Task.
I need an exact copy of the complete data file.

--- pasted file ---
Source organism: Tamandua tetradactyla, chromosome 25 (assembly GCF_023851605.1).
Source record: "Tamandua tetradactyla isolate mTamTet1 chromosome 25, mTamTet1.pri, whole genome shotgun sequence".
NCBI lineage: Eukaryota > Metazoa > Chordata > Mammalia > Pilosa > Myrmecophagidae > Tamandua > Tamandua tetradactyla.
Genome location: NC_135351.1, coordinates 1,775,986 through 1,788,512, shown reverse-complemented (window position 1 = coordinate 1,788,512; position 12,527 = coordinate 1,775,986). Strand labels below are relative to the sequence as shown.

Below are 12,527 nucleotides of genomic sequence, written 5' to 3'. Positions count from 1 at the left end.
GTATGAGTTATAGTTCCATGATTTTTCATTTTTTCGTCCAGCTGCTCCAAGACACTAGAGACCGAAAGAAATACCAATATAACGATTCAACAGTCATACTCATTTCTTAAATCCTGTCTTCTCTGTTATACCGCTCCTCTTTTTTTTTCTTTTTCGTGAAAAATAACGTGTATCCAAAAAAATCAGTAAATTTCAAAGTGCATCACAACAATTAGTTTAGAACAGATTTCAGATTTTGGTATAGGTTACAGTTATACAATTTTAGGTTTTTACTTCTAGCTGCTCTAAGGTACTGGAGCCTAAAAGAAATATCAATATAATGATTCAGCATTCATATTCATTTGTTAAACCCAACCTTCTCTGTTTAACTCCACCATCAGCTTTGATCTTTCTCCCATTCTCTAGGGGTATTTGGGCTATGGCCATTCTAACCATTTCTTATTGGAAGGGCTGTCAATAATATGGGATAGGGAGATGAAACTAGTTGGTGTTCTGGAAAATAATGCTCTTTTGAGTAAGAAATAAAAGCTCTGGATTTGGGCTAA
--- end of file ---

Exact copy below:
Source organism: Tamandua tetradactyla, chromosome 25 (assembly GCF_023851605.1).
Source record: "Tamandua tetradactyla isolate mTamTet1 chromosome 25, mTamTet1.pri, whole genome shotgun sequence".
NCBI lineage: Eukaryota > Metazoa > Chordata > Mammalia > Pilosa > Myrmecophagidae > Tamandua > Tamandua tetradactyla.
Genome location: NC_135351.1, coordinates 1,775,986 through 1,788,512, shown reverse-complemented (window position 1 = coordinate 1,788,512; position 12,527 = coordinate 1,775,986). Strand labels below are relative to the sequence as shown.

Below are 12,527 nucleotides of genomic sequence, written 5' to 3'. Positions count from 1 at the left end.
GTATGAGTTATAGTTCCATGATTTTTCATTTTTTCGTCCAGCTGCTCCAAGACACTAGAGACCGAAAGAAATACCAATATAACGATTCAACAGTCATACTCATTTCTTAAATCCTGTCTTCTCTGTTATACCGCTCCTCTTTTTTTTTCTTTTTCGTGAAAAATAACGTGTATCCAAAAAAATCAGTAAATTTCAAAGTGCATCACAACAATTAGTTTAGAACAGATTTCAGATTTTGGTATAGGTTACAGTTATACAATTTTAGGTTTTTACTTCTAGCTGCTCTAAGGTACTGGAGCCTAAAAGAAATATCAATATAATGATTCAGCATTCATATTCATTTGTTAAACCCAACCTTCTCTGTTTAACTCCACCATCAGCTTTGATCTTTCTCCCATTCTCTAGGGGTATTTGGGCTATGGCCATTCTAACCATTTCTTATTGGAAGGGCTGTCAATAATATGGGATAGGGAGATGAAACTAGTTGGTGTTCTGGAAAATAATGCTCTTTTGAGTAAGAAATAAAAGCTCTGGATTTGGGCTAA